Grand duke is a European hereditary title for either certain monarchs or members of certain monarchs' families. It is traditionally ranked in order of precedence below the title of emperor or king and above that of sovereign prince or sovereign duke, it is used in some current and former independent monarchies in Europe, particularly: In the present-day Grand Duchy of Luxembourg Historically the sovereigns of former independent countries such as: Tuscany. The self-styled monarchs of several micronations claim use of the title. Translations for grand duke include: in Latin, magnus dux; the term "grand duke" as a monarch reigning over an independent state was a invention to denote either a mighty duke or a monarchy playing an important political, military and/or economic role, but not large enough to be a Kingdom. It arose because the title of Duke had lost status and precedence during the Middle Ages by having been granted to rulers of small fiefs, instead of the large tribal regions or national territories to which the title was once attached.
One of the first examples occurred when Count Gonçalo I Mendes of Portucale took, in 987, the personal title of Magnus Dux Portucalensium and rebelled against his feudal lord, King Bermudo II of León. He was defeated by the royal armies but obtained a remarkable autonomy as a Magnus Dux, leading to Portuguese independence from the Spanish Kingdom of Castille-León. Another example was the line of self-proclaimed grand dukes of Burgundy in the 15th century, when they ruled most of present-day north-eastern France as well as the entire Low Countries, they tried—ultimately without success—to create from these territories under their control a new unified country between the Kingdom of France in the west and the Holy Roman Empire in the east. Philip III, Duke of Burgundy assumed the subsidiary void style and title of "Grand Duke of the West" in 1435, having brought the Duchies of Brabant and Limburg as well as the counties of Holland, Friesland and Namur into his possession, his son and successor Charles the Bold continued to use the same title.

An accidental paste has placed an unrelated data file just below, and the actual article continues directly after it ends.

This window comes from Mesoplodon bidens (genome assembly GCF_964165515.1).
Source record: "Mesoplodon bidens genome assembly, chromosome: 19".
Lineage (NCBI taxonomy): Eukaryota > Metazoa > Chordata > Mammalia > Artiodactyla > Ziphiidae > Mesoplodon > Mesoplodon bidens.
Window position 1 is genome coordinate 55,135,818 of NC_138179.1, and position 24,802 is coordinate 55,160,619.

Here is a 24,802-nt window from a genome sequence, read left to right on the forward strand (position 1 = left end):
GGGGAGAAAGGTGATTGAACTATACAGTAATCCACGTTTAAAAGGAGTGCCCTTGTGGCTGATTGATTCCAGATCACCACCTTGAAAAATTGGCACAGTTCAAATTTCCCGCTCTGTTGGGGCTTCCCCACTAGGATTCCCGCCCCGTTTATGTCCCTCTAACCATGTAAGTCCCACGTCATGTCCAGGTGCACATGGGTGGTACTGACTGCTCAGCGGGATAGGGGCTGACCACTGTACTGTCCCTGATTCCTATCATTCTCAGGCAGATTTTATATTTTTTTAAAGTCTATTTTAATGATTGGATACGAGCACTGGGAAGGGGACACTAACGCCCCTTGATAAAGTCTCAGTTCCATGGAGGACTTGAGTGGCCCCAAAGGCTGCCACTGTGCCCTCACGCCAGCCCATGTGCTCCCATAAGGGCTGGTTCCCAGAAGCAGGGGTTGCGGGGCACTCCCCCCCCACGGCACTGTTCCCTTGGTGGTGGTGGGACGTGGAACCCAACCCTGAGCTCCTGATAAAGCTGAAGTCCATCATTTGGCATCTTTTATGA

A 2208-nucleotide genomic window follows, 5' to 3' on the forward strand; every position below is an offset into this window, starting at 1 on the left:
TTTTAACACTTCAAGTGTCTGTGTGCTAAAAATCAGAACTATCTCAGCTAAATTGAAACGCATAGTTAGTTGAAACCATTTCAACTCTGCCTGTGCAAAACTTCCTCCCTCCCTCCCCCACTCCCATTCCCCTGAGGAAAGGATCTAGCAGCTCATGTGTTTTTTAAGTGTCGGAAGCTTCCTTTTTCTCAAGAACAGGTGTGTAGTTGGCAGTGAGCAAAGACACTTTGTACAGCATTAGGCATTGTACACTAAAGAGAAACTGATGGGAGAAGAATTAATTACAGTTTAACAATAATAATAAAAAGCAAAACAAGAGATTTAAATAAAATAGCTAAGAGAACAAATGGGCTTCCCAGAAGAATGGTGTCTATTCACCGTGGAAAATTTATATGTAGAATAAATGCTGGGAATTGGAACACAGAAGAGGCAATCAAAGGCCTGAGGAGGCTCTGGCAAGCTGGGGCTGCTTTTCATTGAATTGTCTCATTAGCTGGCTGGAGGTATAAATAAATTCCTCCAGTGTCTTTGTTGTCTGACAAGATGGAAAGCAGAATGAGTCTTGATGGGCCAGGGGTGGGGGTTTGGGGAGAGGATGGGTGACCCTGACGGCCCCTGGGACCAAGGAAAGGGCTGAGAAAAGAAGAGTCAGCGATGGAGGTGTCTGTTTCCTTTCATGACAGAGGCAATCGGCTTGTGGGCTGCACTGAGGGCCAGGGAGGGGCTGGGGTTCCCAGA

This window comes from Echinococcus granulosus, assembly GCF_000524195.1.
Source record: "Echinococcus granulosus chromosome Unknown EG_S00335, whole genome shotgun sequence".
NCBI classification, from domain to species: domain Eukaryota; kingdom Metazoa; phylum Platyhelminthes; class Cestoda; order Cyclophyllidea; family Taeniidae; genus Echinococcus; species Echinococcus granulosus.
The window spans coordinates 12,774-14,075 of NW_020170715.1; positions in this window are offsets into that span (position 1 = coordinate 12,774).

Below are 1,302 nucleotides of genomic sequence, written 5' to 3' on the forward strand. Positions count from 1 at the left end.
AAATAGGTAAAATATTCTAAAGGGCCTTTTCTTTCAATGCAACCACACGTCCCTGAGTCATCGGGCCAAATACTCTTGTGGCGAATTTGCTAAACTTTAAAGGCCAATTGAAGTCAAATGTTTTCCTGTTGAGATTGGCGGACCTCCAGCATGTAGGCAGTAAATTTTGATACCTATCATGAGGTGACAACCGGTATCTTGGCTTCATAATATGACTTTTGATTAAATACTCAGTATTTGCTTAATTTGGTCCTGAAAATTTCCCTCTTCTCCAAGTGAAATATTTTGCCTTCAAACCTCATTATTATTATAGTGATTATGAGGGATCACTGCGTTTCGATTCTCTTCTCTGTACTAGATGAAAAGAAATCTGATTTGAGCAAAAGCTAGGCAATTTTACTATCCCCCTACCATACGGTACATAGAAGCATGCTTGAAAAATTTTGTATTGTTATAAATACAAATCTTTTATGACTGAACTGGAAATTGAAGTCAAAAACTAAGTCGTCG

The title magnus dux or grand duke has been used by the rulers of Lithuania, who after Jagiello became Kings of Poland. From 1573, both the Latin version and its Polish equivalent wielki ksiaze, the monarchic title of the rulers of Lithuania as well as of Russia, Mazovia, Kiev, Podolia, Livonia, Smolensk and Chernigov, were used as part of their full official monarchic titles by the Kings of Poland during the Polish–Lithuanian Commonwealth; the first monarchs officially titled grand duke were the Medici sovereigns of Tuscany, starting from the late 16th century. This official title was granted by Pope Pius V in 1569. Napoleon I awarded the title extensively: during his era, several of his allies were allowed to assume the title of grand duke at the same time as their inherited fiefs were enlarged by annexed territories belonging to enemies defeated on the battlefield. After Napoleon's downfall, the victorious powers who met at the Congress of Vienna, which dealt with the political aftermath of the Napoleonic Wars, agreed to abolish the Grand Duchies created by Bonaparte and to create a group of monarchies of intermediate importance with that title.
Thus the 19th century saw a new group of monarchs titled Grand Duke in central Europe in present-day Germany. A list of these is available in the article grand duchy. In the same century, the purely ceremonial version of the title "grand duke" in Russia expanded massively because of the large number of progeny of the ruling House of Romanov during those decades. In the German and Dutch languages, which have separate words for a prince as the issue of a monarch and for a sovereign prince, there is a clear linguistic difference between a sovereign Grand Duke reigning over a state of central and western Europe and a non-sovereign, purely ceremonial Grand Duke of either the Russian Imperial family or other non-sovereign territories which are de facto dependencies of a major power. In 15